First, I have found that my mind is beginning to make interesting, unexpected, and exciting connections between theories, between the literature, and between one another as I read more and more in a condensed amount of time. Compression is the word that I’m thinking of. Theory does take more time to read through, take notes on, and digest than the literature, but the theory–locating the arguments and considering the implications of each and in relation to one another–has been the most rewarding. However, I do notice that I’m thinking more about it during the day, away from the books, which I want to write about in more detail on another occasion regarding Michael Jackson’s memorial service.
Second, taking notes on theory has been an ordeal. I am finding that it is very difficult to condense theories on one reading into something compact and easy to handle. In Kevin Floyd’s Queer Theory class and Babacar M’Baye’s African American Literature class, I did get some experience in this work, but much of that was on shorter or unified works. In the case of Ihab Hassan’s The Postmodern Turn, a collection of essays across a swath of his career, I was unable to find a nice and neat way to address everything that he has to say. He is going in a lot of different directions, but I will return to my notes on his collection in the hope that I can find a better way to encapsulate his ideas in a hand tool form rather than an immobile 1 ton lathe.
Now, I’m continuing work on an essay for Masood Raja on postmodern theory, which I believe will help me handle and manipulate some of the things that I’ve read this past month. I will have more on this later.
This quote from Jack London’s The Iron Heel deserves sharing:
“For never was there such a lover as Ernest Everhard” (62).
Socialists and porn stars have the best names.
I read Kurt Vonnegut’s Slaughterhouse-Five (1969) tonight for the first time, and one particular passage struck me in its depiction of memory of World War II. At Billy and Valencia’s eighteenth wedding anniversary, the barbershop quartet, the Febs, begin singing “That Old Gang of Mine,” and Billy is assaulted by the pain of memory:
Unexpectedly, Billy Pilgrim found himself upset by the song and the occasion. He had never had an old gang, old sweethearts and pals, but he missed one anyway, as the quartet made slow, agonized experiments with chords–chords intentionally sour, sourer still, unbearably sour, and then a chord that was suffocatingly sweet, and then some sour ones again. Billy had powerful psychosomatic responses to the changing chords. His mouth filled with the taste of lemonade, and his face became grotesque, as if he were really being stretched on the torture engine called the rack. (172-173)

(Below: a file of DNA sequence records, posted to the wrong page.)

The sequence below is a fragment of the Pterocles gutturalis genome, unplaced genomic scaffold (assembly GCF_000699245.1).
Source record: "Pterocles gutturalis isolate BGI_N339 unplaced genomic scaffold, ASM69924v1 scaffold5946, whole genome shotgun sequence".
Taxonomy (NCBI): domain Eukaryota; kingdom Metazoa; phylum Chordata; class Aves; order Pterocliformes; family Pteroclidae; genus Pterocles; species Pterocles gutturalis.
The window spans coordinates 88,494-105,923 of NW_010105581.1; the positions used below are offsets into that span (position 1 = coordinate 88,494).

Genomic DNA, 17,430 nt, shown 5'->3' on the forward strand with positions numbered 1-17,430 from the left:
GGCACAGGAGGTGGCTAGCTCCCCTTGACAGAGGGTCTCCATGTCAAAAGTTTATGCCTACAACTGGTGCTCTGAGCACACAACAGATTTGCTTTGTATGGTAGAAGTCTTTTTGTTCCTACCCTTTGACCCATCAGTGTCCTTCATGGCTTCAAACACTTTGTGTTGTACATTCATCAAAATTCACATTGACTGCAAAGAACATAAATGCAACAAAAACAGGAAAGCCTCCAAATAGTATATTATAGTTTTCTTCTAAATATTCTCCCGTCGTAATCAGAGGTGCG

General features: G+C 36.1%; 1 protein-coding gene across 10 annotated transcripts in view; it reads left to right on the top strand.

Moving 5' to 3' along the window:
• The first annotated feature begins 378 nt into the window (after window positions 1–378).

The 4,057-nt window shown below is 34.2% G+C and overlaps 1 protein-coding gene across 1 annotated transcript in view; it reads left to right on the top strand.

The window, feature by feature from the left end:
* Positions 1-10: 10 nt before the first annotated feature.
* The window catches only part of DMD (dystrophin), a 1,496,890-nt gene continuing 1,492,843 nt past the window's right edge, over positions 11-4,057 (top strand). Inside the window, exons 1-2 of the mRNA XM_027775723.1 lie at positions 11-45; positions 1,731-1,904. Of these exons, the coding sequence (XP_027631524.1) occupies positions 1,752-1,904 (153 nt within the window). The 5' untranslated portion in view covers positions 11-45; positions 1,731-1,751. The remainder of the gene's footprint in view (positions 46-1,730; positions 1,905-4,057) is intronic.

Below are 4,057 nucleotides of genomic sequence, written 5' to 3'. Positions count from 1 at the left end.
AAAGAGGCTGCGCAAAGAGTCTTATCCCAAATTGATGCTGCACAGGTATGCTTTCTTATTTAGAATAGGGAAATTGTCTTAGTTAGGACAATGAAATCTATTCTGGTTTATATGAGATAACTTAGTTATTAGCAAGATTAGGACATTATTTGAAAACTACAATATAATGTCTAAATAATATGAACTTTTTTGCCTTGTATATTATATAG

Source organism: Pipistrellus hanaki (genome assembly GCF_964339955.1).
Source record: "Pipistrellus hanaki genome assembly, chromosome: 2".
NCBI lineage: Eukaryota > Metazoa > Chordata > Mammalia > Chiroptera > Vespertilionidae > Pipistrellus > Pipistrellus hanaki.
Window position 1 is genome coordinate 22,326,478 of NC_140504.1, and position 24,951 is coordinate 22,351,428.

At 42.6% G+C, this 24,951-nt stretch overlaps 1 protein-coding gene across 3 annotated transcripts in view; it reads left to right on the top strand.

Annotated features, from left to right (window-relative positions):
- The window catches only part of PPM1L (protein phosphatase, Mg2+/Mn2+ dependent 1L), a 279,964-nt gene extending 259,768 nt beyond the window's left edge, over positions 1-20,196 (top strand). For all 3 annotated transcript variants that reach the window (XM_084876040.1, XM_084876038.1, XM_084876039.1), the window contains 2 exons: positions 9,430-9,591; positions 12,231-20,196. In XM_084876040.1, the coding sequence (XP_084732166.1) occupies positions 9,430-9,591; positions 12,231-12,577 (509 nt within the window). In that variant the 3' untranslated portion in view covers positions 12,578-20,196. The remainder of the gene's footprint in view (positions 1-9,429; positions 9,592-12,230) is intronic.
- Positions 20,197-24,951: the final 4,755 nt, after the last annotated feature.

I’ve seen this before when I was once asking my Uncle Woodrow Head about his experiences in the war before he succumbed to Alzheimer’s Disease.
He told me about the time, prior to the Battle of the Bulge, General Patton inspected his auto group while he was working on the breaks of his jeep. Despite others telling him to snap to attention, he said he had to get it fixed for when they rolled out. Patton’s car pulled up to where my Uncle’s legs were sticking out from under his vehicle. The general got out and told my Uncle that it was men like him that were going to win the war.
He told me about guarding one of the major conferences of the war while manning an anti-aircraft gun with orders to shoot any airplane on sight.
Then, he told me about his friends and the death he witnessed. However, he stopped short and his face took on the “grotesque” that Vonnegut describes in the selection above–the only scene from the book that explicitly invokes memory instead of time warps. The memory of the event overwhelmed my Uncle, a good natured and quiet man who I never before or ever saw again with a face transfigured by a memory so great and terrible that I cannot imagine it.
I added a “PhD Exams” page to the top of DynamicSubspace.net that includes the reading lists for my three PhD exams, which I will take at the end of Spring 2010. I’ve enabled comments on the page, so please let me know if there is something absolutely critical that I should add to the list, or something that you believe should be removed. Currently, nothing is marked as being read, but I will work on that later tonight.
Back to reading.